Sound is one of Tokyo Ghoul‘s stronger suits. The sound design, editing and effects are top notch, giving one a sense of immersion in several different kinds of environments. From the more open, densely populated urban ones to the shady, damp back alleys, the sound effects coincide with the visuals nicely.
What really brings it over the top in terms of sound are the voice actors though. Natsuki Hanae (Inaho – Aldnoah.Zero, Hikari – Nagi no Asukara, Haruichi – Diamond no Ace) lends his voice as Ken Kaneki. This is brilliantly done as Hanae’s acting during scenes are agony and despair are absolutely heart wrenching. It truly brings out the character and makes one feel for him. The ending of the first episode being the most prominent display of this.
Not to be left behind however, Kana Hanazawa (Kanade – Angel Beats, Manaka – Nagi no Asukara, Kosaki – Nisekoi, Kuroneko – OreImo) voices Rize, another important character. She transitions masterfully from a seductive, girly tone to creepy, maniacal laughter in a split second. It’s truly admirable and makes her character that much more menacing. A scene to display this would of course be this one from the first episode. Of course in addition to these two, Sora Amamiya (Kaori – One Week Friends, Akame – Akame ga Kill, Asseylum – Aldnoah.Zero) as well as a slew of other voice actors deliver their performances wonderfully.
One of the best aspects however was the music – namely the opening theme. This has been regarded by many as one of the best openings from this season. The song (Unravel – TK) as well as the video are both beautiful, capturing the essence of this show perfectly. But what’s the point in talking about it when you can just hear it for yourself!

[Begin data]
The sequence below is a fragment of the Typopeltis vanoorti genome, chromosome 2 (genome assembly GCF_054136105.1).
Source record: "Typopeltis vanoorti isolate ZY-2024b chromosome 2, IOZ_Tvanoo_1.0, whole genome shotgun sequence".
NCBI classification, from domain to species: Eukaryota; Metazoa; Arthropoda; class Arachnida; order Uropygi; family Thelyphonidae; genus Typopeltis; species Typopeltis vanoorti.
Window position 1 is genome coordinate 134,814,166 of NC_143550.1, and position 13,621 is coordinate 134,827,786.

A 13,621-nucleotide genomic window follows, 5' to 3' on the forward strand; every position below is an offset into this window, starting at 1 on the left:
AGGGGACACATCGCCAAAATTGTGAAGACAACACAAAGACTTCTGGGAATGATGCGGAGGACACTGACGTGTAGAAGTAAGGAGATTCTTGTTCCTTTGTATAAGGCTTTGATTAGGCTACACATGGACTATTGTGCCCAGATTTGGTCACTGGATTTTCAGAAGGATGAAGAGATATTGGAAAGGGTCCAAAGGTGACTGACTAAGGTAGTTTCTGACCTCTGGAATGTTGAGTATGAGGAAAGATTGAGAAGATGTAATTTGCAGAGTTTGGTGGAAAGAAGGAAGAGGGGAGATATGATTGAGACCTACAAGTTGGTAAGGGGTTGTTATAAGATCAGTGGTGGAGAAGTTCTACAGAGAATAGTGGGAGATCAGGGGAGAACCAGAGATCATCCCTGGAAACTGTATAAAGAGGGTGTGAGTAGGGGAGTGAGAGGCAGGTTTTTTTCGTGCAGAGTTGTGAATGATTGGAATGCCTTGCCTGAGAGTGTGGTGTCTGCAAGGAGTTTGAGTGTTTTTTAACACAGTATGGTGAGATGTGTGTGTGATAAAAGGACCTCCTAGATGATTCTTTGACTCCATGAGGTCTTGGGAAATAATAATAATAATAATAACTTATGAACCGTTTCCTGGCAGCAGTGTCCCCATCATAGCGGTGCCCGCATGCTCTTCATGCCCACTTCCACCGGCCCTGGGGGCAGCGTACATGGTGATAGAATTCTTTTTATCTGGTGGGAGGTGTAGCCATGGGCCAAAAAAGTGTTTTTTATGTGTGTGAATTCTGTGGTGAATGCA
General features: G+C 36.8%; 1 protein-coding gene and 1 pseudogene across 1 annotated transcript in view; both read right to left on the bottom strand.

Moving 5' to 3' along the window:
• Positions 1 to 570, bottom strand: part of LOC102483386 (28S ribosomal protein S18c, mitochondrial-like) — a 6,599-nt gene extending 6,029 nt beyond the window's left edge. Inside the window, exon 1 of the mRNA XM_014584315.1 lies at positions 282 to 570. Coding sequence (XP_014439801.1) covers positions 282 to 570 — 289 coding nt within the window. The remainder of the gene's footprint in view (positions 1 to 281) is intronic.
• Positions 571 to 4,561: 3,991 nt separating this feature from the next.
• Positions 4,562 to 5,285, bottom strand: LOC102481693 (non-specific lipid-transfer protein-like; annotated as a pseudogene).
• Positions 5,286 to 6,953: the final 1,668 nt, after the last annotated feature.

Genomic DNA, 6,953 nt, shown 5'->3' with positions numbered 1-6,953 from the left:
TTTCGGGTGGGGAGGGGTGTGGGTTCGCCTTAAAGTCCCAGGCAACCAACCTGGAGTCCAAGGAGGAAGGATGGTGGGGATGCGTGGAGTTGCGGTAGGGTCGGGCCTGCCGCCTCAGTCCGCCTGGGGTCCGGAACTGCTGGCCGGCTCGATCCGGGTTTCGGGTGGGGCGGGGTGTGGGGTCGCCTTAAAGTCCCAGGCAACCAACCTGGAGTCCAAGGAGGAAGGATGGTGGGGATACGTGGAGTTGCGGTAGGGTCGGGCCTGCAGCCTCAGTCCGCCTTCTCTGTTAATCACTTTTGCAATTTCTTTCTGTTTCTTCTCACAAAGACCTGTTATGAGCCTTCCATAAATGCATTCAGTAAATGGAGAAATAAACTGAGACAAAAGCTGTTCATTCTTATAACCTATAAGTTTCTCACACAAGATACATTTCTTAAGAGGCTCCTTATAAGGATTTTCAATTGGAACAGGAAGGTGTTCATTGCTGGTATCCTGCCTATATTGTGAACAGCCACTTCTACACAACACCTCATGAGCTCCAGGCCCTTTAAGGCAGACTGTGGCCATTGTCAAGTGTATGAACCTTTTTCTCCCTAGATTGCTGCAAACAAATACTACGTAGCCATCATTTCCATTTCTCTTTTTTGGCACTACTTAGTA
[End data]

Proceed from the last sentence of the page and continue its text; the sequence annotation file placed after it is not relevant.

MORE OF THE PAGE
The soundtrack – while not memorable, sets the tone of the show, especially during the darker scenes. Perhaps one of the reasons one doesn’t notice is there is because one is so immersed as a result of it – in that sense it is perhaps a good thing that it isn’t noticed. All in all, the sound quality for both voice acting and music is great and the opening theme itself is a track worth listening to even if one isn’t into the anime!
Tokyo Ghoul is not without its flaws. Uneven pacing, a multitude of underdeveloped side characters, a promising start and great ending with a wobbly middle, and censored gore all gather together to beat at the otherwise great experience of watching this anime.
However, it tells a gripping story of internal conflict, shows a war on a certain kind from more than one perspective (there can be bad humans and good ghouls too), is beautiful to watch if one can handle the grim tone, and sounds amazing on all fronts. Keeping these in mind, it is an enjoyable anime and with a second season coming along it is well worth watching as soon as possible.
Did you watch Tokyo Ghoul this season? Did you enjoy it or were you disappointed? Let us know your thoughts in the comment section below! Until next time, Hamza “Tomoki” Khattak (aka the Toronto Ghoul) signing out!